Category: knowledge exchange

How to plan, create and launch a successful multi-author academic blog

A multi-author blog collective is an effective way for a university or other knowledge-based institution to host discussion and debate. As part of a series previewing their book Communicating Your Research with Social Media, Amy Mollett, Cheryl Brumley, Chris Gilson and Sierra Williams look at how to set up an institution-based multi-author blog platform; from planning all the way to launch. Planning and launching a social […]

If academics are serious about research impact they need to learn from monitoring, evaluation and learning teams

The impact of academic research, particularly on policy and the private sector, is an increasingly important component of research assessment exercises and funding distribution. However, Duncan Green argues that the way many researchers think about their impact continues to be pretty rudimentary. A lack of understanding of who key decision-makers are, a less-than-agile response to real-world events, and difficulties in […]

A more interdisciplinary approach can help us understand why research evidence does or doesn’t make it into policy

Effective communication of research is often cited as being most important to gaining the attention of policymakers. This arguably underestimates the sheer complexity of the policymaking process, assuming a linear route from evidence to policy and practice. Fiona Blyth and Carmen Huckel Schneider explain why breaking down walls between different academic disciplines could enhance our understanding of why research evidence […]

Leading research institutions should not be allowed to get away with bad writing

Paul Romer, chief economist at the World Bank, was recently sidelined after encouraging his researchers to communicate more clearly, even going as far as imposing a limit on their use of the word “and”. Caroline Cassidy defends Romer’s intentions and argues that strong communication is of critical importance to using research to find solutions to the world’s problems, even more […]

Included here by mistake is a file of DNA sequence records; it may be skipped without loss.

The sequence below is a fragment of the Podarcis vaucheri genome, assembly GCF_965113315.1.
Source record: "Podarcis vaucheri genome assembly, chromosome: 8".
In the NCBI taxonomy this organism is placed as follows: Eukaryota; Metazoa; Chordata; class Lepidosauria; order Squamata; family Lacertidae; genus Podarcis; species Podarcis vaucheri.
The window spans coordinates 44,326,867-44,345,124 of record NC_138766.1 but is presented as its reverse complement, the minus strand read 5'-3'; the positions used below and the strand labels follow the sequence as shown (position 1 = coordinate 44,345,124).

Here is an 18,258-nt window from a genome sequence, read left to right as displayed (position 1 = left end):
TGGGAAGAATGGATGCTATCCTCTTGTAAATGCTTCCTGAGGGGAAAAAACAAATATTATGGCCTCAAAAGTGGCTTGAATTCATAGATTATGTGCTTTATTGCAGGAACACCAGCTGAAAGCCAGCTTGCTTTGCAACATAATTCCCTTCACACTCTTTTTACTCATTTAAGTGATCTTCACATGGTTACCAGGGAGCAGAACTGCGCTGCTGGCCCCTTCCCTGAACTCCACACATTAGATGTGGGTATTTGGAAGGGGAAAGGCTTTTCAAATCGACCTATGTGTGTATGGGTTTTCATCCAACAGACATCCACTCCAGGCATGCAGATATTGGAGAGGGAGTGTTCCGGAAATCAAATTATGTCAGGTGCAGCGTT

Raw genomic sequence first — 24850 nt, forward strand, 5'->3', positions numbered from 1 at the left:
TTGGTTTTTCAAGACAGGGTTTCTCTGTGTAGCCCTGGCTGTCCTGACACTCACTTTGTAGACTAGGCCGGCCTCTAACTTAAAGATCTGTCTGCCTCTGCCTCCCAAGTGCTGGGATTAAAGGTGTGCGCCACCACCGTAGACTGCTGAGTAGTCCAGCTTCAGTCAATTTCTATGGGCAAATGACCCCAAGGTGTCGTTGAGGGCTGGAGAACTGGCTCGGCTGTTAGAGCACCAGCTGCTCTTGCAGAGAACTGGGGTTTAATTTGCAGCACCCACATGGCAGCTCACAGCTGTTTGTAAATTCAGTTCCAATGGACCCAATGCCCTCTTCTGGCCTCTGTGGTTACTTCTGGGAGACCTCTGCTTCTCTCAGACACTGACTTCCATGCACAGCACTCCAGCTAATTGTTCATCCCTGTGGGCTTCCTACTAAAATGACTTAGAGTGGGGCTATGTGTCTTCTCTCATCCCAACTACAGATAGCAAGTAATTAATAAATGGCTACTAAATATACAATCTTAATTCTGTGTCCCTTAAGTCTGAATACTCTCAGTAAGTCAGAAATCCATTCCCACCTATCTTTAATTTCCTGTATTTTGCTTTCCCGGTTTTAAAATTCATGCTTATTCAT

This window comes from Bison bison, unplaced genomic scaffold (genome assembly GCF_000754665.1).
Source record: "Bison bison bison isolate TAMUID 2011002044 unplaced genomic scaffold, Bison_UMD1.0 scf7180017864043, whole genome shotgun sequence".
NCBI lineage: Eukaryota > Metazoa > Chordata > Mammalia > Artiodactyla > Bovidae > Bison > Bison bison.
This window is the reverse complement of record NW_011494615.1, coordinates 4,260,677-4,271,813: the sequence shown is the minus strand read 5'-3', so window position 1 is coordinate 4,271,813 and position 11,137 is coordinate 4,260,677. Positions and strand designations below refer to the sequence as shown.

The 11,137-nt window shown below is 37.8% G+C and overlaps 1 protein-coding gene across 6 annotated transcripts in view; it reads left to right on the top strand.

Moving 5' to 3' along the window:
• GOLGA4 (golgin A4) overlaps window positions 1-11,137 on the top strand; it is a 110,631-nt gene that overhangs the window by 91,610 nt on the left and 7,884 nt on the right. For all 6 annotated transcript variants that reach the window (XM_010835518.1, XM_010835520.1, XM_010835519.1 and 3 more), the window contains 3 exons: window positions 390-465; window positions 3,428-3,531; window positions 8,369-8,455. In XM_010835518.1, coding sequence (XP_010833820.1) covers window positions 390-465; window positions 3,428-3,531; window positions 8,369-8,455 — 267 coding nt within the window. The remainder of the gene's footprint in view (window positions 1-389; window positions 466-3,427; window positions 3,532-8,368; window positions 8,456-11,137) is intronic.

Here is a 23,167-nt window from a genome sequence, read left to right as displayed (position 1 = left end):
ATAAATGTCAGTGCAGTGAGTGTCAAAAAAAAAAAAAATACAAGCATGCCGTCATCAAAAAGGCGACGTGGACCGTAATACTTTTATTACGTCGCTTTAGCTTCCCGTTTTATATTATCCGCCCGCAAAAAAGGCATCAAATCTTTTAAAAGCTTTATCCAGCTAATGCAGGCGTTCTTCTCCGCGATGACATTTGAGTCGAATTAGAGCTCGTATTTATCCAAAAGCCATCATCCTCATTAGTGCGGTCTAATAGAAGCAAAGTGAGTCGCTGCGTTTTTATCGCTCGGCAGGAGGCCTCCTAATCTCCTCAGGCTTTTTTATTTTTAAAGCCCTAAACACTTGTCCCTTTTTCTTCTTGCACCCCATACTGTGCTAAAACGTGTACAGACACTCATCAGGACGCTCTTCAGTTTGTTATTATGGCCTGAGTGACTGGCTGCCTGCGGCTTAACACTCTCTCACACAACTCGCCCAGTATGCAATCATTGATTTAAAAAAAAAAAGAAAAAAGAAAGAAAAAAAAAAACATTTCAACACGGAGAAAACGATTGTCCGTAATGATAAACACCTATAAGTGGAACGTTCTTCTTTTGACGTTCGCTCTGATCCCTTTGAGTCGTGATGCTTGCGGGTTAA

Gained in translation: adding value to research to inform policy

Within the social sciences, translating and sharing new knowledge is now common practice amongst many researchers and institutions across academia. From evidence briefings and summaries of literature to online blogs and presentations, a wide range of research evidence aims to engage policy and practitioner audiences so they can more easily access and use the evidence. Raj Patel questions whether it […]

OpenAIRE can form the basis for a truly public European Open Access Platform

In a previous Impact Blog post, Benedikt Fecher and colleagues envisioned a European Open Access Platform, an innovative public information infrastructure that would integrate publishing and dissemination into the research lifecycle, rather than having it outsourced. Tony Ross-Hellauer describes how OpenAIRE is working to make this vision a reality, and how it can contribute further to create a participatory, federated […]

MSF Scientific Days 2017: improving the effectiveness of humanitarian programmes through scientific research and innovation

MSF Scientific Days is a global network of events focused on how scientific research and innovation can improve the effectiveness of humanitarian medical programmes. Sarah Venis presents some of the highlights of this year’s programme, including discussion of how to best gather evidence from emergency settings, and the challenges of community engagement; as well as an examination of different approaches […]

The NGO-Academia interface: obstacles to collaboration, lessons from systems thinking and suggested ways forward

Collaboration between non-governmental organisations and academia ought to be easy, yet remains difficult in practice. Duncan Green outlines the present obstacles to collaboration, from competing incentives to differing degrees of urgency, explains what might be learnt from less linear, systems thinking approaches, before setting out a series of recommendations for academics, NGOs and funders. The case for partnership between international […]

Eight lessons on fostering learning in large research and development programmes

Learning-driven, adaptive approaches to designing research and implementing programmes are increasingly popular in fields such as international development. Among funding agencies there is also a growing trend towards “multi-project programmes”, the grouping together of many projects under a single umbrella programme, the aim being to enhance how projects, organisations and individuals exchange knowledge and learn from one another. Tiina Pasanen […]